'Groomzillas' Take the Lead in Wedding Planning

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Just like the "Bridezillas" you see on TV, men who take charge of their wedding days are not afraid to show their interest, or let their opinions be known.

"There are times that it is embarrassing to be with him," bride-to-be Johnson said of her fiance, Nowling. "Especially at bridal shows when he becomes very vocal. He can be loud. ... And I'm sitting over here going, 'OK,' and turning every shade of red."

Wedding planners like Elder describe the extravagant male requests they've received, from a flaming red Lamborghini in place of a traditional limousine to cigar rolling and bonfires, and even scotch tasting.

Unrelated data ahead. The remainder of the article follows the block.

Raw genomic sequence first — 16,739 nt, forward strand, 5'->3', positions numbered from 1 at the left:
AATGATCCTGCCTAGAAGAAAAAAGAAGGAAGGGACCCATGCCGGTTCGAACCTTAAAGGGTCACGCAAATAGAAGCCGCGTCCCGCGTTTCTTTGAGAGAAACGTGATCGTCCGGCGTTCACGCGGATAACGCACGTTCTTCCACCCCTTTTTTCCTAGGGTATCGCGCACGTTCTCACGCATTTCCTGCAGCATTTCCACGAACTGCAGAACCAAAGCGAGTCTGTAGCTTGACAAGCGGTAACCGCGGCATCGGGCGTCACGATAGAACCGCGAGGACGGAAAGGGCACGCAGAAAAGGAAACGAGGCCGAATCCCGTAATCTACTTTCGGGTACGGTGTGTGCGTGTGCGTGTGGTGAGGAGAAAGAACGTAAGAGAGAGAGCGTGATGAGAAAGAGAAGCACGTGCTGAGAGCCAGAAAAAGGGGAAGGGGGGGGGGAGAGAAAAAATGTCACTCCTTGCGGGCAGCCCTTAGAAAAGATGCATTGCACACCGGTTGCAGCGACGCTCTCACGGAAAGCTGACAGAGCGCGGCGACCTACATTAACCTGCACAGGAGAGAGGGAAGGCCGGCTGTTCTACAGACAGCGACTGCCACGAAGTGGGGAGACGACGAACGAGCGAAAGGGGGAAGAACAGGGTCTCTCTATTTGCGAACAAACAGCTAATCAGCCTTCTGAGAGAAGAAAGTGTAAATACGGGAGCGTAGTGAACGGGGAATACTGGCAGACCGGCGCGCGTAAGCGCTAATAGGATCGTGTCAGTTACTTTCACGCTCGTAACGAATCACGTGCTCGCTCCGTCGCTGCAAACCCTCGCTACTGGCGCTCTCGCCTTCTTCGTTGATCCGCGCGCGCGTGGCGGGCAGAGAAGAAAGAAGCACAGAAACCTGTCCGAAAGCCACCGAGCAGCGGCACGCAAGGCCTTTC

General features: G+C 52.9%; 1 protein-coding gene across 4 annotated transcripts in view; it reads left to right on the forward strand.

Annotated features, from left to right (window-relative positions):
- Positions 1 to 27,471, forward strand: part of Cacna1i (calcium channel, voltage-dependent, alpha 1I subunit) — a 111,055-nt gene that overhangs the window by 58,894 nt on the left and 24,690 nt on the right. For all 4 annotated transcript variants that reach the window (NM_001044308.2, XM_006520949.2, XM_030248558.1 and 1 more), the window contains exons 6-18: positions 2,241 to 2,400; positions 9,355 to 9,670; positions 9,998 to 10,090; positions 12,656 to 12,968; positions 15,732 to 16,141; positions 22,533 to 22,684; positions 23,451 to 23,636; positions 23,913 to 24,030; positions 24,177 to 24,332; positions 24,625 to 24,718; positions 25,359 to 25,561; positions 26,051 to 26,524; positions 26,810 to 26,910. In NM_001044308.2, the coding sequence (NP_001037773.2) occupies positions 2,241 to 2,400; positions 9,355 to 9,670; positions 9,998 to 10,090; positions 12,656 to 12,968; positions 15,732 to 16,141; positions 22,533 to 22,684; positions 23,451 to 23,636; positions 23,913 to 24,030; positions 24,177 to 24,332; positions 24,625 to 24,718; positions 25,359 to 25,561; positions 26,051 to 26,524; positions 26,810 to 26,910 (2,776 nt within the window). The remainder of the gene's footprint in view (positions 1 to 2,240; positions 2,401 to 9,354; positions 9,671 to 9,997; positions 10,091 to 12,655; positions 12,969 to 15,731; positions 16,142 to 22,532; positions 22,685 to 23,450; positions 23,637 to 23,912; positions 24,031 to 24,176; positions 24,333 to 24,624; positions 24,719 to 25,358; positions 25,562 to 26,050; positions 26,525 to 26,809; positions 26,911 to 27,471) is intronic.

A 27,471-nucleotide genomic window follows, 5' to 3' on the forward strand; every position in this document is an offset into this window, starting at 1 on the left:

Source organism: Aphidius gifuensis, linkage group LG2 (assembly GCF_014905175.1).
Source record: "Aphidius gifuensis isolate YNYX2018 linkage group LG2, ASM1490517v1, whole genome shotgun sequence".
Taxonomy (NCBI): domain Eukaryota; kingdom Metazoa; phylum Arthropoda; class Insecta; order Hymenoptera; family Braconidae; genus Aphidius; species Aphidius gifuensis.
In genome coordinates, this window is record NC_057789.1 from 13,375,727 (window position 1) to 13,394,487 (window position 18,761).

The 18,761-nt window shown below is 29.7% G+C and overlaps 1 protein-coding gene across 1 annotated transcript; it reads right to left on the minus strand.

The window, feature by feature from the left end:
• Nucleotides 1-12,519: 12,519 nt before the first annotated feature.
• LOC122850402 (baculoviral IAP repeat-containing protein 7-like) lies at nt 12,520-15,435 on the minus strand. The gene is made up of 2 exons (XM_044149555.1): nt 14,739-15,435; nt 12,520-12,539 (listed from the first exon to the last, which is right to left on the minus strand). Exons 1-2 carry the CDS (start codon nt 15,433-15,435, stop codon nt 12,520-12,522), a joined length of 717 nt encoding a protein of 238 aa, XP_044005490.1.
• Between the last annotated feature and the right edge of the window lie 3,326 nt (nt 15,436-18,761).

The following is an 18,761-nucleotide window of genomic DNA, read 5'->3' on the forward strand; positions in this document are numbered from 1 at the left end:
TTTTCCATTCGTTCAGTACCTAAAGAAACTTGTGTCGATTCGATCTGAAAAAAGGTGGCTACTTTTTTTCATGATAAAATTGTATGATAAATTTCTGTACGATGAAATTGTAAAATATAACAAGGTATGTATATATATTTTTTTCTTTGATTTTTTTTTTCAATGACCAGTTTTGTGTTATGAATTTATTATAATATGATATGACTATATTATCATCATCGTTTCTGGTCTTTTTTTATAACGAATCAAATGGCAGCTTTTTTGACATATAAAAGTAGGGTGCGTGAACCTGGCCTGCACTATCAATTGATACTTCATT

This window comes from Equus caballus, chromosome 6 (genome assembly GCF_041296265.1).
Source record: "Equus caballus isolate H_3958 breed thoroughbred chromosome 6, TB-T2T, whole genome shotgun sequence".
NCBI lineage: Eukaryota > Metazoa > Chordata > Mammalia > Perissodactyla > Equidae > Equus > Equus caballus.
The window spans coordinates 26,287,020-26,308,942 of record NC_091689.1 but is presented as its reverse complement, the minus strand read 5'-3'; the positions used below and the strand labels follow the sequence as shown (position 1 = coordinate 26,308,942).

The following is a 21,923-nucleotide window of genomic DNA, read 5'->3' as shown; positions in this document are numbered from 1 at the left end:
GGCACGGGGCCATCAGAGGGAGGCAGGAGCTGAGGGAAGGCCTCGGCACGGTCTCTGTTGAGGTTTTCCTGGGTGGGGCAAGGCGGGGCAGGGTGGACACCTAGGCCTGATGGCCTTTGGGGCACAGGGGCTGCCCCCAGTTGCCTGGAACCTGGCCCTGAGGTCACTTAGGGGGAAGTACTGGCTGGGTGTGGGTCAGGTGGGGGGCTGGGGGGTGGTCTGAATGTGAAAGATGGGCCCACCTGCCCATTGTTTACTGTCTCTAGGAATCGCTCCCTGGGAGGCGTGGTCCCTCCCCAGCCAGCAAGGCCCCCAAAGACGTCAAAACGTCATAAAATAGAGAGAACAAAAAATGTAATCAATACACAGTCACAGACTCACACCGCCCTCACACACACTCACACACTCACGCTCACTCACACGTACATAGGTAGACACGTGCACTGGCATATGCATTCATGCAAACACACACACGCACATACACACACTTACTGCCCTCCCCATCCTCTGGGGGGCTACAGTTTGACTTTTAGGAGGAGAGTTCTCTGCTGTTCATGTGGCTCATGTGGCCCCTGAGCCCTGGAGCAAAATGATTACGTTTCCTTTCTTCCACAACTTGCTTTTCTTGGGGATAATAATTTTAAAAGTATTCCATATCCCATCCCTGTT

Elder said, nonetheless, that from her experiences in planning the biggest day of an engaged couple's lives, the rise of the "groomzilla," is a good thing.

"I'd say embrace the 'zilla' in yourself," she said. "I don't think it's a bad thing. It just means you want what you want, and that's OK."

And sometimes, even for the bride about to walk down the aisle, letting the man have what he wants makes things even better.

"Every wedding needs a man's touch," said Alison Reyes, the bride who was happy to just sit beside her groom, Carlos, on their wedding day, "natural" chairs and all.

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